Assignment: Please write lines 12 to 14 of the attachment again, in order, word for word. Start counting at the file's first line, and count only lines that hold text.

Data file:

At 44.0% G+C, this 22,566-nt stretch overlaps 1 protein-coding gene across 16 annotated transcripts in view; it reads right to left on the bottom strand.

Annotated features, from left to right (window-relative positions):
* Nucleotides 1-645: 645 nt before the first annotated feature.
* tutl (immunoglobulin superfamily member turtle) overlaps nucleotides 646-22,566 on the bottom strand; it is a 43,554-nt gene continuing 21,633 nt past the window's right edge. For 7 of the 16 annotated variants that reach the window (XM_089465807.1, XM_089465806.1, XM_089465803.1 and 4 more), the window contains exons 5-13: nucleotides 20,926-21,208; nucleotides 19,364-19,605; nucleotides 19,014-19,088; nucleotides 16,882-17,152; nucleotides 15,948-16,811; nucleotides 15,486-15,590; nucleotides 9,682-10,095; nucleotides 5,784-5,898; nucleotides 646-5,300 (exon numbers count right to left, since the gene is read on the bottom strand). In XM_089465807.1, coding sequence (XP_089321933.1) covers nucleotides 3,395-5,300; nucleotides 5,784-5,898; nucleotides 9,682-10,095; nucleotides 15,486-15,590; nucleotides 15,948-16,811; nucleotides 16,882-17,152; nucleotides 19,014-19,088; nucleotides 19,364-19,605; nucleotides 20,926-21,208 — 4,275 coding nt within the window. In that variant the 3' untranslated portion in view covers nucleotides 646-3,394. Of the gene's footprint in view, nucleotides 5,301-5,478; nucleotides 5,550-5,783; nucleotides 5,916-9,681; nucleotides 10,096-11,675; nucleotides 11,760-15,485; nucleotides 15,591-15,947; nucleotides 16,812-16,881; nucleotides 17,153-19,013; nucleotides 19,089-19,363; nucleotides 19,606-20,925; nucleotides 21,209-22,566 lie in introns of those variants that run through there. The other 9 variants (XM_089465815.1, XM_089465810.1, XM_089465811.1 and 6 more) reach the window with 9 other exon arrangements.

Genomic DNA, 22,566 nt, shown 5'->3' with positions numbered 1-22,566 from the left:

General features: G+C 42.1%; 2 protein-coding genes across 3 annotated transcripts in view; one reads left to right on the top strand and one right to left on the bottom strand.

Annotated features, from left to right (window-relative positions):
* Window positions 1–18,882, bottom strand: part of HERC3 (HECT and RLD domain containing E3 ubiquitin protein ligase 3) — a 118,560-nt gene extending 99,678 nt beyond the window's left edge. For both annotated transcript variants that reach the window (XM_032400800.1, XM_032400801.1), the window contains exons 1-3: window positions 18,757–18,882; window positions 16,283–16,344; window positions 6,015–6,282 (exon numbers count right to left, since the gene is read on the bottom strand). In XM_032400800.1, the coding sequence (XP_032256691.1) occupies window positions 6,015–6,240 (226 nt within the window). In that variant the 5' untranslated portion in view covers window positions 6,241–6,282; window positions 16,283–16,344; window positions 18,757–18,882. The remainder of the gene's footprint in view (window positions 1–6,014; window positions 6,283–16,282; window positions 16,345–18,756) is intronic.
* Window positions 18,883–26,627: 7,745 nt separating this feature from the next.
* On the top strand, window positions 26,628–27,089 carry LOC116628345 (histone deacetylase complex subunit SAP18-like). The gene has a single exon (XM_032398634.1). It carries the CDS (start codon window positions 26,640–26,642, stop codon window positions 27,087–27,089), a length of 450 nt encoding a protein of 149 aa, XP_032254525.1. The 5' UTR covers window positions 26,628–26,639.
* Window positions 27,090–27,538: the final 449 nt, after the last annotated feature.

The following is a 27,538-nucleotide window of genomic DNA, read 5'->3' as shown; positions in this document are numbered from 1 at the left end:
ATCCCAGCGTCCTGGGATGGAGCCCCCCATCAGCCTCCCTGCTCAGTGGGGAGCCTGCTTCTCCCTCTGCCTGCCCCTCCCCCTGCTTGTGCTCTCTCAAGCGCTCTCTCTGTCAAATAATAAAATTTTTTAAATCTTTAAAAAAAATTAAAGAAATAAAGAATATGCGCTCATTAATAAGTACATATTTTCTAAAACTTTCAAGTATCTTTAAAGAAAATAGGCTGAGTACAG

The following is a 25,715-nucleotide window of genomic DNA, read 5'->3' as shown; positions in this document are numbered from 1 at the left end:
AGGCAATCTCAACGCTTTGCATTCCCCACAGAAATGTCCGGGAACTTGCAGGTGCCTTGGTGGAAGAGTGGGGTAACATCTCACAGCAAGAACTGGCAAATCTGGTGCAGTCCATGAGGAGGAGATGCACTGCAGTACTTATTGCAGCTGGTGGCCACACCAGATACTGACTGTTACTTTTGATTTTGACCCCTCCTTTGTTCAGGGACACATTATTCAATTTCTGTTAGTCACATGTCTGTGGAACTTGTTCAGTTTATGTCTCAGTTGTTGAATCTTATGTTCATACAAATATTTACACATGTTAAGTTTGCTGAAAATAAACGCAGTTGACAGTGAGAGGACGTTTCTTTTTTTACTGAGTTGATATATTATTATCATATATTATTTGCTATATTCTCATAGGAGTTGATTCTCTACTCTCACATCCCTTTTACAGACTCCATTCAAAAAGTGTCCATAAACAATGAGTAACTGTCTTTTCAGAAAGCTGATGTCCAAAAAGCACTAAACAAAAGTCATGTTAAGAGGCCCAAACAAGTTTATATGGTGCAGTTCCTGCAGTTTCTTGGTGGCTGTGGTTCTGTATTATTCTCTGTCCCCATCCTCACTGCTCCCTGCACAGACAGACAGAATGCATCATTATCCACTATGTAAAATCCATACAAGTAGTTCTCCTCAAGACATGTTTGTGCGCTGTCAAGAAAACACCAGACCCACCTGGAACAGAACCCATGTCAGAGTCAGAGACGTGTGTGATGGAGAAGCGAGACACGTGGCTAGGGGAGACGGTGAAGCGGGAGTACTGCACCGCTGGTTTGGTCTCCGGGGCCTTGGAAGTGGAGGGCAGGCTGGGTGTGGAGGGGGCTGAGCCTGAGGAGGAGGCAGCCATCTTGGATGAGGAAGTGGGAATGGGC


The following is a 27,538-nucleotide window of genomic DNA, read 5'->3' as shown; positions in this document are numbered from 1 at the left end:
ATCCCAGCGTCCTGGGATGGAGCCCCCCATCAGCCTCCCTGCTCAGTGGGGAGCCTGCTTCTCCCTCTGCCTGCCCCTCCCCCTGCTTGTGCTCTCTCAAGCGCTCTCTCTGTCAAATAATAAAATTTTTTAAATCTTTAAAAAAAATTAAAGAAATAAAGAATATGCGCTCATTAATAAGTACATATTTTCTAAAACTTTCAAGTATCTTTAAAGAAAATAGGCTGAGTACAG

The following is a 25,715-nucleotide window of genomic DNA, read 5'->3' as shown; positions in this document are numbered from 1 at the left end: